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Parish Stewardship: Let Your Light Shine!
By Bishop Victor Galeone

This month most pastors are conducting their annual Parish Stewardship Sunday. I’d like to support their efforts. In my pastoral letter of two months ago, I compared three major world systems striving to shape economic reality according to their beliefs. The ideal for us Christians should be to share our resources with those in need: “What’s mine is yours, I share it generously.” But due to human weakness, we often fall short of the ideal. I want to share one such failure of my own while I was serving in Peru by quoting an entry from my journal: 

Feb. 5, 1974 - Today a poor beggar came to the door. As I looked down from my window, he asked, “A pair of old trousers for me, Papito?” I study him carefully - his miserable rags patched all over, and his sandals held together with twine. “Where are you from?” - “From Pacucha, Papito.” (A two-hour walk away.) A mental debate follows: “I do have an old pair, but they’d never fit him. Besides, he might sell them in the marketplace and get drunk. No, I’d better not.” So I call down, “Lo siento, no hay,” and close the window on him. 

At my desk I open a small volume with excerpts from the Church Fathers and read: “Who’s the miser? The one who’s not content with the necessities of life. And who’s the thief? The one who takes from others what is theirs. Aren’t you a miser and aren’t you a thief, when you keep for yourself what you’ve been given only to administer? Shouldn’t that person be called a thief…who doesn’t clothe a naked man, if he has the means to do so? That coat that you’re saving in your chests belongs to the naked… In short, you commit as many injustices as you fail to help the needy that are within your means.” - St. Basil the Great, Sermon on the text, I will tear down my barns.

I jump to my feet, bolt out the door and rush through the drizzling rain to the market. After canvassing the stalls, I search the side streets. There’s not a trace of him. Dejected, I return to my room, musing as I go, “And I’m the one who came to mission lands in order to give what I had to the poor so that I could follow Jesus more closely!”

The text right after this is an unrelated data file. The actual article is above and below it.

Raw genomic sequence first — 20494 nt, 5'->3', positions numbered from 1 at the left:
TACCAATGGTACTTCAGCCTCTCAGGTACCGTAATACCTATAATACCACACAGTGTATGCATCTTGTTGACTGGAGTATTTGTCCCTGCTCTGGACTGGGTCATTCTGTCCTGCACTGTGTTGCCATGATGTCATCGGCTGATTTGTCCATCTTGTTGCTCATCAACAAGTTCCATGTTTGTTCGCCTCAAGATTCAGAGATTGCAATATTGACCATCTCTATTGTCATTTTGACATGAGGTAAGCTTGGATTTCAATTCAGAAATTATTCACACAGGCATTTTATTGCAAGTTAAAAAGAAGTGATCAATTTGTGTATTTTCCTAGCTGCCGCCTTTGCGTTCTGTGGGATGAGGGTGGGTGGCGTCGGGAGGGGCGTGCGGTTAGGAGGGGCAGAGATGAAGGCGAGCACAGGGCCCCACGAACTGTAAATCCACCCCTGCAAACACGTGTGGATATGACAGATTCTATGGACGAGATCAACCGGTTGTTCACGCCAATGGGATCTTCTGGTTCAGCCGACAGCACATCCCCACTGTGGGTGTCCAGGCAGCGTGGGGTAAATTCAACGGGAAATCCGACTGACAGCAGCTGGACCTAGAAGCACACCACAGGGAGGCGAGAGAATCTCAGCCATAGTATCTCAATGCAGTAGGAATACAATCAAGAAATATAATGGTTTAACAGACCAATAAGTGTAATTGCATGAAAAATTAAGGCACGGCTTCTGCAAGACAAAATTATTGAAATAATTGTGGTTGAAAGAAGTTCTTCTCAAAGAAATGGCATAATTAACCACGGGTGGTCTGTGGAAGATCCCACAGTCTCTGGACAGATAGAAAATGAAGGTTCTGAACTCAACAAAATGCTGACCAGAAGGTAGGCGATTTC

Yes, we all fail at times. This month, however, we have the opportunity to make amends. We can take to heart the theme of this year’s Parish Stewardship Sunday, Let Your Light Shine! I’m well aware that many of you are facing severe hardships due to the financial downturn, which continues to linger. Still, for those blessed with employment or a steady pension, I want to challenge us all to give the Lord 10% of our net income. If that’s not possible, try giving at least one hour of income each week.  Discuss this with your spouse and pray for guidance. Then complete the intention card in this year’s stewardship brochure and drop it in the offertory basket.

I want to conclude this message with an explanation about the annual collection for the Catholic Campaign for Human Development (CCHD). This collection traditionally takes place in November. However, after consulting with our three diocesan advisory bodies - the Presbyteral, Diocesan Pastoral, and the Finance Councils - I made the decision in May that our diocese will no longer participate in this national collection of the Bishops’ Conference. The reasons for doing so are:

1. Over the years some CCHD funds were disbursed to certain organizations hostile to key Catholic positions. In November 2008, CCHD announced it would no longer fund ACORN, due to their misuse of funds.
2. Catholic organizations or groups cannot receive CCHD funds since their guidelines exclude all “organizations controlled by governmental, educational, or ecclesiastical bodies.” Our Catholic inner-city schools are struggling to make ends meet, yet they cannot receive a single dollar of our own CCHD donations for that purpose! 
3. If CCHD’s mission is to address the root causes of poverty in America, why are no funds earmarked to address the greatest cause of poverty in our country today - single motherhood?  Moreover, 80% of the male inmates incarcerated in America come from fatherless homes. Yet no CCHD funds go to groups striving to strengthen family values.

Accordingly, the former CCHD collection will be replaced with the “Diocesan Schools and Social Action Appeal.”  The proceeds of this collection - to be taken in parishes this month - will be disbursed equally among: 1) local pregnancy centers, 2) tuition assistance for needy students in our Catholic schools, 3) self-help community groups like ICARE in Jacksonville and ACTION in Gainesville.  

In closing, I want to publicly thank Father Ed Rooney for his dedicated service in the past, serving as our Diocesan CCHD Director. Due to his leadership, proper oversight was always exercised in disbursing local funding. 


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